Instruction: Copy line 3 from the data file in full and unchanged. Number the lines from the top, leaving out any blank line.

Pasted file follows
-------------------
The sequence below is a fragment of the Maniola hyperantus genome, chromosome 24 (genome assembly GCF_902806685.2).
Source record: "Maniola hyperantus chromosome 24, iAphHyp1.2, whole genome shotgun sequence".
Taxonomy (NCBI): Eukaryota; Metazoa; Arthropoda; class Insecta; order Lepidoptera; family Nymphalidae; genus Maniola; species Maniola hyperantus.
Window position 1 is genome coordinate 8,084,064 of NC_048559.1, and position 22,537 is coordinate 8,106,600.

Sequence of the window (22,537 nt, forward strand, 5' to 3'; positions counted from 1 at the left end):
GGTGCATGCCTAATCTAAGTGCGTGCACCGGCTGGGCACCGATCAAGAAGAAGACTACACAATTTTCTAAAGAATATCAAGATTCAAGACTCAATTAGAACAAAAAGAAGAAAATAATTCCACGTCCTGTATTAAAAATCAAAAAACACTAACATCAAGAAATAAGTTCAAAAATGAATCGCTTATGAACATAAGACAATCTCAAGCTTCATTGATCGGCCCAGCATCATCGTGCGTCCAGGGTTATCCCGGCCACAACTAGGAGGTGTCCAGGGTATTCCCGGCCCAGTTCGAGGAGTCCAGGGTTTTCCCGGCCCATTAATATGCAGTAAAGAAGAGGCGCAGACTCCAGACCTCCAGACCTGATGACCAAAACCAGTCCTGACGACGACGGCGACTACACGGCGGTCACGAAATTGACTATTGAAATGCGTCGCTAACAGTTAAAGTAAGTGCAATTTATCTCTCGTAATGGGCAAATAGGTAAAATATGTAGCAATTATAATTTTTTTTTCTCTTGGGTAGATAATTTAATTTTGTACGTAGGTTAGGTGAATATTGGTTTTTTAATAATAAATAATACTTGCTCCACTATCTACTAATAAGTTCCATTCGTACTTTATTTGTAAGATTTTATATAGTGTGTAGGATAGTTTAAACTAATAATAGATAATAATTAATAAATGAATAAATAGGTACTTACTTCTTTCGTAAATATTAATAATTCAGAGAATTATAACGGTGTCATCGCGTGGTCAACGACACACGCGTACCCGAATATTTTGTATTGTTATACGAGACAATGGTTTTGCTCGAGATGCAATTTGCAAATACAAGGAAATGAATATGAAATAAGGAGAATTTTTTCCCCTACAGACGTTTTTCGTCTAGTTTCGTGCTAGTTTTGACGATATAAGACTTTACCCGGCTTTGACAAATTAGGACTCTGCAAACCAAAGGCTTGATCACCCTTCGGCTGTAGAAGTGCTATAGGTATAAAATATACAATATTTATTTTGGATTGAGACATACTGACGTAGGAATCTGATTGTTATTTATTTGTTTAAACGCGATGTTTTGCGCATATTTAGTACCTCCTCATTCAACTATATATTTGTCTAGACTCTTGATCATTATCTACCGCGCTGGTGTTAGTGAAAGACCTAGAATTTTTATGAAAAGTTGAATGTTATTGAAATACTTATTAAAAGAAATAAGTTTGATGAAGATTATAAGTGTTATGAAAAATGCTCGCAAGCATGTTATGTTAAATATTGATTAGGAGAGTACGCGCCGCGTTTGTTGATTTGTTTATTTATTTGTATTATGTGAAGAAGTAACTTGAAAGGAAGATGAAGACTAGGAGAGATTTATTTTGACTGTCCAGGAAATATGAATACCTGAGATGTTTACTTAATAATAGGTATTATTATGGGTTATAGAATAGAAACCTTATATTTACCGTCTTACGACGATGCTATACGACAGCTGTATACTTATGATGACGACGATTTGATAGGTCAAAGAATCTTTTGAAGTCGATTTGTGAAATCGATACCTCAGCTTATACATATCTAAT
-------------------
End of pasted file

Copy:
Taxonomy (NCBI): Eukaryota; Metazoa; Arthropoda; class Insecta; order Lepidoptera; family Nymphalidae; genus Maniola; species Maniola hyperantus.